Culture Recipe of the Month

Recipe Of The Month: Choila

As part of a new series focusing on food, The International is inviting writers to share a recipe that reminds them of home. This month, Sophie Nepali teaches us how to serve up Choila – a go-to meal from Nepal.

By Sophie Nepali

As my own surname somewhat gives away, my family is from Kathmandu, Nepal, and we are Newar. 

The Newar compromise half of the population of Kathmandu and speak a Sino-Tibetan language called Newari. This differs from the national language which is Nepali and is one of the 122 languages spoken in Nepal. 

I have grown up eating nepalese food on a daily basis and my grandmother’s cooking is delicious. Since moving to Hong Kong and not having the luxury of eating these meals, I decided it was time to learn how to cook these dishes from scratch! 

Choila or Chhwela (Nepali: छ्वेला) is a typical Newari dish that goes well with rice and dahl, or even just as a quick high protein snack. Traditionally, buffalo meat is used but nowadays it is common to use mutton, duck, chicken, and mushrooms. I use chicken, but for the veggies out there mushroom is a tasty alternative!

Above: The finished Choila.

The great thing about this dish is that because it is served cold you can add in pretty much whatever veg you want and mix things up every time. 

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  • Chicken breast 
  • Half an onion 
  • Sesame oil 
  • Spices: turmeric, cumin, fenugreek seeds, salt, pepper, chilli flakes (optional)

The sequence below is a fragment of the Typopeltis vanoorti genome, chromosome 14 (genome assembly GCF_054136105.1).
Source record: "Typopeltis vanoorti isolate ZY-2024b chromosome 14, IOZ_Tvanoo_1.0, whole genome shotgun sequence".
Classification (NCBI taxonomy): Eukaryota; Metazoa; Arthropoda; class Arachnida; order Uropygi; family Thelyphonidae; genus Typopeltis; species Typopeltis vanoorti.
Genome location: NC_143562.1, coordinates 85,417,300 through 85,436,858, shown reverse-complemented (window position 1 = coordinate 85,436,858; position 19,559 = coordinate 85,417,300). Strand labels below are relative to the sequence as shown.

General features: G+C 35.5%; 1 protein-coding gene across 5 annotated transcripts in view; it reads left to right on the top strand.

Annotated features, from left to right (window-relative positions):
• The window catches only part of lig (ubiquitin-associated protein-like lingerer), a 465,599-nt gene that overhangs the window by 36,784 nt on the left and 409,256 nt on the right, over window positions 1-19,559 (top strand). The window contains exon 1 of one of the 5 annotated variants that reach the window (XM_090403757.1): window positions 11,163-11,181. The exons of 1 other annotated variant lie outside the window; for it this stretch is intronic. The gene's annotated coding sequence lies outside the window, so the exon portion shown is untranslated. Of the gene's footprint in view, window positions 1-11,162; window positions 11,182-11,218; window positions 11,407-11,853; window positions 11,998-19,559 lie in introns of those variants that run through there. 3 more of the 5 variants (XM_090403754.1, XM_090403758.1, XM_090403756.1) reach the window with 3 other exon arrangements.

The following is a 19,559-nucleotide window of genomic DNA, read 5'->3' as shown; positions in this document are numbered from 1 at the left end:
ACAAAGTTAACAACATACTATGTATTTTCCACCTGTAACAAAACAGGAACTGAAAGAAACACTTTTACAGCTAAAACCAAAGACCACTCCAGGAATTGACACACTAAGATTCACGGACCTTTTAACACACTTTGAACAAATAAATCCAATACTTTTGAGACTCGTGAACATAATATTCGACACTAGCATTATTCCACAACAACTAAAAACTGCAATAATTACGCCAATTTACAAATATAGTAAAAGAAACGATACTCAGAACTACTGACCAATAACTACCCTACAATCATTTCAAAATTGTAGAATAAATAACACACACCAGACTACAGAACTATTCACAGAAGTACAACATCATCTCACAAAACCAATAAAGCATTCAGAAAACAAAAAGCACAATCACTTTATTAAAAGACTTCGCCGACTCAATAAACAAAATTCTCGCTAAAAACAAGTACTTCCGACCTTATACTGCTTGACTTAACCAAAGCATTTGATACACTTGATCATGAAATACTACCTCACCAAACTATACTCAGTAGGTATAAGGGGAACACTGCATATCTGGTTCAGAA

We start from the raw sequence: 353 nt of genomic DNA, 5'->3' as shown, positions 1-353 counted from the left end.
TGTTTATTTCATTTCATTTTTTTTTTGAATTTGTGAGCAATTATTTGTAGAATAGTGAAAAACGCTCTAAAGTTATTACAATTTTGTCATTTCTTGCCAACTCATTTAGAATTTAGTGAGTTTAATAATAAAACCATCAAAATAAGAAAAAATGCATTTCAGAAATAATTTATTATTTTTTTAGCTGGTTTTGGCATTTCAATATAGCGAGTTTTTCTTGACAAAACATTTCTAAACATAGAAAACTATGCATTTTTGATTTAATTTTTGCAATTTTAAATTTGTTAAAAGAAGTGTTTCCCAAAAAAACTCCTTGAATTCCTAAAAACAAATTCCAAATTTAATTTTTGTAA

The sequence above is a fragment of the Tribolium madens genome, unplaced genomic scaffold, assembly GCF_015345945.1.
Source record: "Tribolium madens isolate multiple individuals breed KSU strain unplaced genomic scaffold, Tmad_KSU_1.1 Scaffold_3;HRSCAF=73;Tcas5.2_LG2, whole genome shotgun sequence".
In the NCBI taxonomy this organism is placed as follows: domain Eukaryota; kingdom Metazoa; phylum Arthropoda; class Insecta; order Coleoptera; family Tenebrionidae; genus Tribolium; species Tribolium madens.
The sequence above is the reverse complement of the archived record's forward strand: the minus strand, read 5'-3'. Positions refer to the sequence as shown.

• Coriander 
  • Additional vegetables: Red pepper, spring onion, cherry tomatoes
  • Sesame seeds (optional) 


  • Dice half an onion 
  • Chop any other vegetables you would like to add. (Pepper, spring onion, tomatoes)
  • Remove the coriander stem and finely chop 


Step one:

  • Place chicken breast into a saucepan and fill the pan with water until it just covers the chicken breast. 
  • Add half a teaspoon of turmeric and a pinch of salt to the pan and give it a little stir into the water.
  • Turn on the heat to a medium setting and place the lid on the pan, leaving the chicken to boil.

Step two: 

  • Heat a pan on the hob and add a decent amount of oil. I use sesame oil for more flavour but olive oil also works well. 
  • Fry half a teaspoon of fenugreek seeds until they are a dark brown colour. You don’t want too much of this as it can overpower the taste of other spices. 
  • Fry cumin seeds or add cumin powder.
  • Add the diced onion, salt and pepper into the pan and lightly fry.
  • Turn off the heat.

Step three: 

  • Once the chicken is boiled, take the chicken breast out of the saucepan and cut or shred it into bitesize pieces.
  • Place the chicken breast in the frying pan.
  • Pour some of the chicken broth left in the saucepan into the frying pan.
  • Add more oil and extra spices if you want more flavour. For those of you that enjoy spicy food, now is the time to add chili flakes or powder into the mix! 
  • Add the other vegetables and coriander into the mix. I couldn’t find any spring onion in the shops at the time and had no pepper in the fridge (whoops) but I would really recommend adding them both. 
  • Wash your hands thoroughly and using your hands, mix everything together. This mixes better than with a wooden spoon in my experience. 

Step four:

  • Place your Choila in a bowl and garnish with sesame seeds and more coriander.
  • Your Choila is ready to eat!

Sophie Nepali is a staff writer for The InternationalShe runs the Smiles Across Nepal Instagram account, which you can follow here.